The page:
Moreover, because patterns of string vibration arise in pairs, varying by around half a unit of spin, it creates an internal supersymmetry (SUSY). SUSY allows one to merge bosons and fermions given that they return to their original states after 360 and 720 degree rotations respectively, if one can define such transformations as manifestations of a greater multidimensional geometry, each of the known particles can be related by heavier superpartners. The additional dimensions are for mathematical consistency and Kaluza was the first to realise that adding a fifth dimension to spacetime mirrored Maxwell's equations, the extra dimensions curled up like a cartesian plane passing via each point in space. But among the hallmarks of string theory included the ability to mimic spin-2 gravitons with closed strings, allowing the possilibity of describing gravity quantum mechanically but without invoking fields directly. The only free parameter in question is the tension of the string, which can be calibrated more precisely using the graviton to meet the strength of the strong force. As a result, the minimum energy of a string, the planck energy, can be multiplied many times over by the amount of wavelengths in each mode or oscillation to give a large resultant, such may be cancelled out by quantum fluctuations leading to a massless string. As for other particle properties, spin simply becomes the aspect of how a string vibrates, as these vibrations can extend over curled up dimensions it becomes relatively simply to imagine a fermion moving in a gyrating fashion in another dimension, thus gaining a 720 degree rotation in the 3D space to resume its original position. So if mass and spin can emerge from a multi-dimensional geometry, what about the other forces?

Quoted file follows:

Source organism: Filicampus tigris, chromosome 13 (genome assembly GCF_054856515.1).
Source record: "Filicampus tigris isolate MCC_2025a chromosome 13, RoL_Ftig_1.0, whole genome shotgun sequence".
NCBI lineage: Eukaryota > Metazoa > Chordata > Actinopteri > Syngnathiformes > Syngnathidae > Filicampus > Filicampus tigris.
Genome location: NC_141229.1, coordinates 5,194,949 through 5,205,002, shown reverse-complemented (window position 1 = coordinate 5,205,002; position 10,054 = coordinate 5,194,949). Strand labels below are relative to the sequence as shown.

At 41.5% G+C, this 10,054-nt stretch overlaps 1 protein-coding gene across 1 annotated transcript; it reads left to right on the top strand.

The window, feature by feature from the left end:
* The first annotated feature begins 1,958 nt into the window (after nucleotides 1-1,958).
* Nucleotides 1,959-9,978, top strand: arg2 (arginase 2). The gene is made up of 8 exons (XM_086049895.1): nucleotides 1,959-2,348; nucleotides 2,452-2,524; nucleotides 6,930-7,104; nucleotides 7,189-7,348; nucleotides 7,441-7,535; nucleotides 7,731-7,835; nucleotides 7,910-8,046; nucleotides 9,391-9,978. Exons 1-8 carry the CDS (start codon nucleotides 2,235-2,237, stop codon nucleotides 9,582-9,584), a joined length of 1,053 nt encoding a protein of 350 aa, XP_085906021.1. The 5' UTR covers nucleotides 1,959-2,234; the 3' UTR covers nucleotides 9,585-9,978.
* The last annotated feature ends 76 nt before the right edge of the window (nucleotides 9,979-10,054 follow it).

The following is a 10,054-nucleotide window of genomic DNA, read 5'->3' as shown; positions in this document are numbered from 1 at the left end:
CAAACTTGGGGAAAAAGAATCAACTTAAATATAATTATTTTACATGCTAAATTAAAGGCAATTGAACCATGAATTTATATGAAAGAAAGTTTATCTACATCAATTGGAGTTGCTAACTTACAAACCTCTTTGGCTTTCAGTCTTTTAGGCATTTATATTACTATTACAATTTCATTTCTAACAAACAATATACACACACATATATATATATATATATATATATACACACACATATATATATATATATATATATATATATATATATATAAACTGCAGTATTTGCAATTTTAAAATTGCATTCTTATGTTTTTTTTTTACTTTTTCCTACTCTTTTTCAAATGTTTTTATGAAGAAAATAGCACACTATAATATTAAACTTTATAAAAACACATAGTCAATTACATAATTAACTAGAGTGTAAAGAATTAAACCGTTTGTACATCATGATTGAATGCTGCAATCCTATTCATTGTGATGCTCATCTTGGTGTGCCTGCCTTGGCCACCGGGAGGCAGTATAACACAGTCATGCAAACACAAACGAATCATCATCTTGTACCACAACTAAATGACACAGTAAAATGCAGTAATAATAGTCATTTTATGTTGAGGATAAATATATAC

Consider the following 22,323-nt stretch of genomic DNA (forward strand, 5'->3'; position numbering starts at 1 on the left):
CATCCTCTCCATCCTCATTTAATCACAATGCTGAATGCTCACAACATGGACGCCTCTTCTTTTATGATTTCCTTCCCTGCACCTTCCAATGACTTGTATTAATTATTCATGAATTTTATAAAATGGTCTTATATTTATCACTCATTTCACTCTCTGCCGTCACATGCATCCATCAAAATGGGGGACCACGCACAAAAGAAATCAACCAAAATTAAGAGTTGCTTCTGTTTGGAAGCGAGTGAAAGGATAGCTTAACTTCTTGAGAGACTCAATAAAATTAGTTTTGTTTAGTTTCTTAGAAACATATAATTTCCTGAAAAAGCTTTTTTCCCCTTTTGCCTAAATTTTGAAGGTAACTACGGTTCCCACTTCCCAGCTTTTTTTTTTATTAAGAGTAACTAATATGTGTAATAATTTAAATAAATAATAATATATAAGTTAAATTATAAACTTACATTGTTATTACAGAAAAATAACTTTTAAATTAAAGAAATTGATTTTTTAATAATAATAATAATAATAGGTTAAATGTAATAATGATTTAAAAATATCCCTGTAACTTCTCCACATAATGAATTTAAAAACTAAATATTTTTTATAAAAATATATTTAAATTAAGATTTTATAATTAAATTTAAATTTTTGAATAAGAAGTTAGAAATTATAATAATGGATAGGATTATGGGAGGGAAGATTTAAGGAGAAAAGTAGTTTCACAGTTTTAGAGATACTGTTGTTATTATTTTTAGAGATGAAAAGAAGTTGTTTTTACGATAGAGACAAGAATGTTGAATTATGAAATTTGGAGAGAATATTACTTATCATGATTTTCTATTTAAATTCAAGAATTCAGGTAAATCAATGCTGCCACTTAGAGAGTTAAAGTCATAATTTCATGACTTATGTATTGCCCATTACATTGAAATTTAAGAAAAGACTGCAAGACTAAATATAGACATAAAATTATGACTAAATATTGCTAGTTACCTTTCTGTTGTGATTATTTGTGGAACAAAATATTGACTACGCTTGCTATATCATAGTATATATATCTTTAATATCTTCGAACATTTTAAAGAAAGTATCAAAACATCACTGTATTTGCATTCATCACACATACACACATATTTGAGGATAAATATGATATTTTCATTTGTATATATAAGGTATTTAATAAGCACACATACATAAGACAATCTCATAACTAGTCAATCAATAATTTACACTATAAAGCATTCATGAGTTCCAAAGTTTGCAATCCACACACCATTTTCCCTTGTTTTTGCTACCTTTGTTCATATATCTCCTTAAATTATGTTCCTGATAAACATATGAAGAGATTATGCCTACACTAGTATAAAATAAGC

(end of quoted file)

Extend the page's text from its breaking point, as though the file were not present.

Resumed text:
By the 80's, the 5 string theories which all paired their bosons and fermions differently were united by Witten into M-theory into a context of an 11 dimensional Calabi-Yau space-time (10+1). It incorporates one dimensional strings in conjuction with branes (membranes), allowing gravity and the non-gravitational forces to unite at a single energy. This wasn't previously possible, given that the gravitational coupling constant refused to match the quantum forces except until an energy density that exceeded the unification energy; in M-theory it matched neatly. But we are talking ridulous scales on the order of 10^-35m, around 10^-20 the diameter of a proton; at such tiny scales gravity competes with the other forces so we need to unite quantum field theory with general relativity. Such a stark incompatility between the two arises because of the Uncertainty principle; in general relativity, perfectly flat space arises in the absence of a significant mass (such as the quantum vacuum) and thus the value of the gravitational field should be exactly zero. However, the Uncertainty principle needs only a mean value of zero and so the value of the gravitational field can fluctuate in a random 'foam'; therefore we get infinities (or ultraviolet divergences). These infinites come about because in quantum field theory, you deal with points that act as sources of fields, but with one dimensional strings infinities never occur because the energy of a vibrating string is dependant on its frequency as well as the amplitude at which it oscillates (closed strings and loops rely on circumference) and more frenzied modes of vibration produce more energy than placid ones. Much like a Feynman diagram, which capture the history of a particle, a 'worldsheet' capture snippets of a bunch of strings and recording their history as a static network of connecting tubes in spacetime; when the loops interact, two loops may merge and split into a different figuration. Such allows gauge bosons to be expressed as aspects of vibrating strings rather than the conventional view of seperate fields for each charge and particles as point-like bundles of energy osillating in those fields.